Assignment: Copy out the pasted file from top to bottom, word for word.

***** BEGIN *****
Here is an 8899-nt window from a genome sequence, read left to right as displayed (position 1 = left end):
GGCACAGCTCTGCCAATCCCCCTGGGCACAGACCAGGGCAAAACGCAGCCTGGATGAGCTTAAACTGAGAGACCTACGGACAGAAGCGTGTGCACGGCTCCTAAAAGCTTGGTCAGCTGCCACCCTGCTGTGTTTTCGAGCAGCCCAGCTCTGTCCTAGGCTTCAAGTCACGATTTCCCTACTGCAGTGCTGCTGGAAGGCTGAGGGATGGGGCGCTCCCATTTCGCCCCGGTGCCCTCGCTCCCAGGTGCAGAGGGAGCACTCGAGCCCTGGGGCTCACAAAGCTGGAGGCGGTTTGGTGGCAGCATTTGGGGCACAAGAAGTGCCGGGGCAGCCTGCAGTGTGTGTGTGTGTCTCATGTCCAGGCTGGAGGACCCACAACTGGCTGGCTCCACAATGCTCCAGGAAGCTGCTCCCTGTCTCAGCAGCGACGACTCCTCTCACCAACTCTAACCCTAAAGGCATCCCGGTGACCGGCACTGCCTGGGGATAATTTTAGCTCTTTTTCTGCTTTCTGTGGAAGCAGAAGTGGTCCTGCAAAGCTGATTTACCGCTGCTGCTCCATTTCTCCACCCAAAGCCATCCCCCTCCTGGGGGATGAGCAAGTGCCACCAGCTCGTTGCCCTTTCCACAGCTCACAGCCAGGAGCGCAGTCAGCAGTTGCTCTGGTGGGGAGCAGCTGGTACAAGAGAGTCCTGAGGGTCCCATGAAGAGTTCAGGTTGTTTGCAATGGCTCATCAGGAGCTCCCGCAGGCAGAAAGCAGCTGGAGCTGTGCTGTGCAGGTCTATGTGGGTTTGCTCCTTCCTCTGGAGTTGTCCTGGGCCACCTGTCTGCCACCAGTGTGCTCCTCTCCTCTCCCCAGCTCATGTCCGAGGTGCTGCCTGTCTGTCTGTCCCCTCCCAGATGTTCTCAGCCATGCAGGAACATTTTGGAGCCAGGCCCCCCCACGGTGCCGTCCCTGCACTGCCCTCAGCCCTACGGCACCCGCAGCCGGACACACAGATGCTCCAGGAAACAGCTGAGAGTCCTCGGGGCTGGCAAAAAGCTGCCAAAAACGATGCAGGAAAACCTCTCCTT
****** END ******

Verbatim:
Here is an 8899-nt window from a genome sequence, read left to right as displayed (position 1 = left end):
GGCACAGCTCTGCCAATCCCCCTGGGCACAGACCAGGGCAAAACGCAGCCTGGATGAGCTTAAACTGAGAGACCTACGGACAGAAGCGTGTGCACGGCTCCTAAAAGCTTGGTCAGCTGCCACCCTGCTGTGTTTTCGAGCAGCCCAGCTCTGTCCTAGGCTTCAAGTCACGATTTCCCTACTGCAGTGCTGCTGGAAGGCTGAGGGATGGGGCGCTCCCATTTCGCCCCGGTGCCCTCGCTCCCAGGTGCAGAGGGAGCACTCGAGCCCTGGGGCTCACAAAGCTGGAGGCGGTTTGGTGGCAGCATTTGGGGCACAAGAAGTGCCGGGGCAGCCTGCAGTGTGTGTGTGTGTCTCATGTCCAGGCTGGAGGACCCACAACTGGCTGGCTCCACAATGCTCCAGGAAGCTGCTCCCTGTCTCAGCAGCGACGACTCCTCTCACCAACTCTAACCCTAAAGGCATCCCGGTGACCGGCACTGCCTGGGGATAATTTTAGCTCTTTTTCTGCTTTCTGTGGAAGCAGAAGTGGTCCTGCAAAGCTGATTTACCGCTGCTGCTCCATTTCTCCACCCAAAGCCATCCCCCTCCTGGGGGATGAGCAAGTGCCACCAGCTCGTTGCCCTTTCCACAGCTCACAGCCAGGAGCGCAGTCAGCAGTTGCTCTGGTGGGGAGCAGCTGGTACAAGAGAGTCCTGAGGGTCCCATGAAGAGTTCAGGTTGTTTGCAATGGCTCATCAGGAGCTCCCGCAGGCAGAAAGCAGCTGGAGCTGTGCTGTGCAGGTCTATGTGGGTTTGCTCCTTCCTCTGGAGTTGTCCTGGGCCACCTGTCTGCCACCAGTGTGCTCCTCTCCTCTCCCCAGCTCATGTCCGAGGTGCTGCCTGTCTGTCTGTCCCCTCCCAGATGTTCTCAGCCATGCAGGAACATTTTGGAGCCAGGCCCCCCCACGGTGCCGTCCCTGCACTGCCCTCAGCCCTACGGCACCCGCAGCCGGACACACAGATGCTCCAGGAAACAGCTGAGAGTCCTCGGGGCTGGCAAAAAGCTGCCAAAAACGATGCAGGAAAACCTCTCCTT